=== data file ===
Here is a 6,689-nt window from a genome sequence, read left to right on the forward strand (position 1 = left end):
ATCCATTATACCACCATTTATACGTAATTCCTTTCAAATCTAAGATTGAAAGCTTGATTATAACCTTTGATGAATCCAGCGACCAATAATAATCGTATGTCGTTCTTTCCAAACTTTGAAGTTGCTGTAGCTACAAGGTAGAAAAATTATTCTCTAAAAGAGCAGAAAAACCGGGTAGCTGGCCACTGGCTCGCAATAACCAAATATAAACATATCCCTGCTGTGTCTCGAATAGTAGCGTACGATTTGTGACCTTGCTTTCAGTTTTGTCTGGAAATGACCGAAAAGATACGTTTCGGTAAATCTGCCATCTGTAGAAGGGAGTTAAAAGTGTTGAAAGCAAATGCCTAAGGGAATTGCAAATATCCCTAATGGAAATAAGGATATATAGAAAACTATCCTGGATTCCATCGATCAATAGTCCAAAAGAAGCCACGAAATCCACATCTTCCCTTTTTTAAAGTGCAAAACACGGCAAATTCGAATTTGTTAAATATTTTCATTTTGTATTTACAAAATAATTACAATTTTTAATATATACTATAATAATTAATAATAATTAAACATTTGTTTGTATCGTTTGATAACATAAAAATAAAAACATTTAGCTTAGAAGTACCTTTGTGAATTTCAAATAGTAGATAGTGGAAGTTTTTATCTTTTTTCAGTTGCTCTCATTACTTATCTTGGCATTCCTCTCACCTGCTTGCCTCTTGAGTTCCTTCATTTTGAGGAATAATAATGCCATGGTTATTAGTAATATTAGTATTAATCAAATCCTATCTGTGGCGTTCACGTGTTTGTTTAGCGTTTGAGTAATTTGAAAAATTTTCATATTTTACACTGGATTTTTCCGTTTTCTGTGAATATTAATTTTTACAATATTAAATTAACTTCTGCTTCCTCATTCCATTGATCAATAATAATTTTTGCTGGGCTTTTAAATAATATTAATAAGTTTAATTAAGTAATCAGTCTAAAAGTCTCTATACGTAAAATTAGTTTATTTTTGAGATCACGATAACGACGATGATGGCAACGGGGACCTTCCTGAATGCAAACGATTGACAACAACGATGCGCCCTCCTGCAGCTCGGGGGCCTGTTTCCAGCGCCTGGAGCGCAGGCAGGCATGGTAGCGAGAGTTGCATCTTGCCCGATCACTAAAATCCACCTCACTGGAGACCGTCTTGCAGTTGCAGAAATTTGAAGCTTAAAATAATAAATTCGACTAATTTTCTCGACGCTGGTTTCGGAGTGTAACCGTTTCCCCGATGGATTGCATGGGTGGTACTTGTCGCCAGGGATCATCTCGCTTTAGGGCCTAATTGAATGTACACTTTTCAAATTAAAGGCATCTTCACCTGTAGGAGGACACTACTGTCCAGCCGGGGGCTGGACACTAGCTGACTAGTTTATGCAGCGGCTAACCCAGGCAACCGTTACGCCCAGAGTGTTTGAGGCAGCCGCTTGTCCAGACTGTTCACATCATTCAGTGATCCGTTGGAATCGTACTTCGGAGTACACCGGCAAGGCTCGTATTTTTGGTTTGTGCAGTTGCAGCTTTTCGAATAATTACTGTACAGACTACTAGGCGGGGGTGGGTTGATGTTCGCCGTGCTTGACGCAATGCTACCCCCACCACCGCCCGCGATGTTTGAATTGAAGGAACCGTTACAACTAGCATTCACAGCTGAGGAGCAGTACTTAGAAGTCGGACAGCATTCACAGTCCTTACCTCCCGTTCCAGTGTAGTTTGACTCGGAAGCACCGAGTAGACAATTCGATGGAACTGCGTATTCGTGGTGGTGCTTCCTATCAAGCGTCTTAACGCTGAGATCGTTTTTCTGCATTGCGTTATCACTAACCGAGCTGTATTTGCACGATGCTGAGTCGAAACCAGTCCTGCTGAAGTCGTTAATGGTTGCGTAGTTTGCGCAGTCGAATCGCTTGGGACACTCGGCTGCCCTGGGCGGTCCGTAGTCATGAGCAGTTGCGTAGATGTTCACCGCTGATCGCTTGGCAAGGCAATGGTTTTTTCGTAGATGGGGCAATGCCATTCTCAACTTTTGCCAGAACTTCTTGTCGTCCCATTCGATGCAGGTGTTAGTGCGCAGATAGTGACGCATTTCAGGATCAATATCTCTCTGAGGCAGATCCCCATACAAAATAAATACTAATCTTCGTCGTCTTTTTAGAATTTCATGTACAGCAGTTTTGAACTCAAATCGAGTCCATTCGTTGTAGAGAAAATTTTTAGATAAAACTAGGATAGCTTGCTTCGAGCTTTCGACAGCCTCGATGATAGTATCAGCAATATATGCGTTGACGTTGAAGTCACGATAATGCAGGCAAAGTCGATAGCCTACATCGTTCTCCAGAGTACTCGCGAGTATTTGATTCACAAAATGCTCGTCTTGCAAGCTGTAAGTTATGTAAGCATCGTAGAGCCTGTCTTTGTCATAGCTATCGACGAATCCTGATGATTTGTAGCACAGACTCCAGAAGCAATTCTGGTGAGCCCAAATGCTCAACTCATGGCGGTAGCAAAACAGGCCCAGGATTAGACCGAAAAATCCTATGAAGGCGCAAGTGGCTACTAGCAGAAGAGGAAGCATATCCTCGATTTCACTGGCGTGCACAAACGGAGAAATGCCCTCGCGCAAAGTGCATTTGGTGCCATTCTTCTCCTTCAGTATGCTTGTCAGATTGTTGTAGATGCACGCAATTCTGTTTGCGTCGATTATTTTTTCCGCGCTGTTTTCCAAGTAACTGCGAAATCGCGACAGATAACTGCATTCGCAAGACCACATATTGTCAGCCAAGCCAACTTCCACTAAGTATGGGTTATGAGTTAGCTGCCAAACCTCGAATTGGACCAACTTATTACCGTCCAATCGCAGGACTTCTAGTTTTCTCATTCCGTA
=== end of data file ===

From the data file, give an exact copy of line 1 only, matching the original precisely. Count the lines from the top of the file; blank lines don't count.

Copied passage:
Here is a 6,689-nt window from a genome sequence, read left to right on the forward strand (position 1 = left end):